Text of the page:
Industrie Lyon’s 2015 Machining Key Trends: Going Digital, Being Optimal

The machine tool industry rarely experiences massive change. Its technology remains quite conventional. But with Industry 4.0 and the need for optimization, the sector is adapting. Industrie Lyon’s French trade show proved the sector is innovating toward digital and optimized manufacturing.

We selected four companies that showcased innovative technologies opening the way to a new era in industrial machining.

In the first part of our report, we talked with DMG MORI and Belotti about the changing face of traditional machining, from machine tools with fingertip digital controls to machines designed to cut the materials of the future.

CONTROLLING A MACHINE TOOL LIKE A SMARTPHONE

DI#6_the-new-celos-interfaceControlling and monitoring a machine tool can now be as simple as using a smartphone.

DMG MORI introduced CELOS, a numerical interface that simplifies interactions between the operator and the machine. CELOS digitally commands the whole process of machining through easy-to-use applications which resemble those of a smartphone.

On a tactile panel called ERGOline, the operator can see in real time all the machine parameters, from axis position, to energy consumption and carbon footprint. If an error occurs, an explicit text message appears on the screen.

Christophe Fernandes, application technician at DMG MORI, explains how CELOS joined the digital era. “Everything is tactile nowadays, inspired by smartphones. Digital control modernizes machining, as well as optimizing the manufacturing process.”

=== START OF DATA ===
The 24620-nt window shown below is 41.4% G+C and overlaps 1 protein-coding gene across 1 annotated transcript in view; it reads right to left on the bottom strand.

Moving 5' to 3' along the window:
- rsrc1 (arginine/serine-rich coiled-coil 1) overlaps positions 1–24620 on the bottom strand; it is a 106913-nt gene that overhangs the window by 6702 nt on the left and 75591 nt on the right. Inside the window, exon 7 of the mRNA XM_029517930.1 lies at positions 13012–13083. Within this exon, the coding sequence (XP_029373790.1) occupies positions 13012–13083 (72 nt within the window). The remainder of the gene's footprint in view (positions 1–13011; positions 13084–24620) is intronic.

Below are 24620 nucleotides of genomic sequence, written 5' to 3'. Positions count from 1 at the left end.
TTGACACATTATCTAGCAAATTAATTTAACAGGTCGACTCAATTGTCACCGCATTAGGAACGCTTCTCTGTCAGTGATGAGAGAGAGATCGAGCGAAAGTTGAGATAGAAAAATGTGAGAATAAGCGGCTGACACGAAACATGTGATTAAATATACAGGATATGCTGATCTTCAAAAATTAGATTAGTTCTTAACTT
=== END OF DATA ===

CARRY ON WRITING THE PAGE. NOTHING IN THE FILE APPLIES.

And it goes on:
MACHINING COMPOSITES OF THE FUTURE

DI#6_machine-center-for-compositesMore and more industries are employing composites. The aerospace, automotive and sports industries are among those increasingly machining carbon fiber, light alloys and resins. The Airbus A350, with its carbon fiber fuselage, is probably the best-known example of this trend. Composite materials are more resistant and lighter than metal. An airplane made of composites instead of metal will weigh less and, therefore, consume less fuel.

But conventional machine tools for metal are not well suited to composites because they are too powerful and too slow. Composites do not require great mechanical effort to be easily and quickly cut.

Composites are the materials of the future and they need machines dedicated to them.”

Machining center manufacturer Belotti presented a 5-axis machine tool series designed to cut those materials. Faster, more precise than conventional machine tools and equipped with a dust vacuum, the Flu Series machines can cut a motorbike helmet in less than a minute.

>According to Giuseppe Dall’Ora, Commercial Director at Belotti, “With a double-digit growth rate each year, the composites are the materials of the future and they need machines dedicated to them.” Composites machining could therefore become a real industrial trend.


About the Author

Journalist and the Editor-in-Chief for DirectIndustry e-magazine. She has years of experience in business issues for various media including France 24, Associated Press, Radio France…

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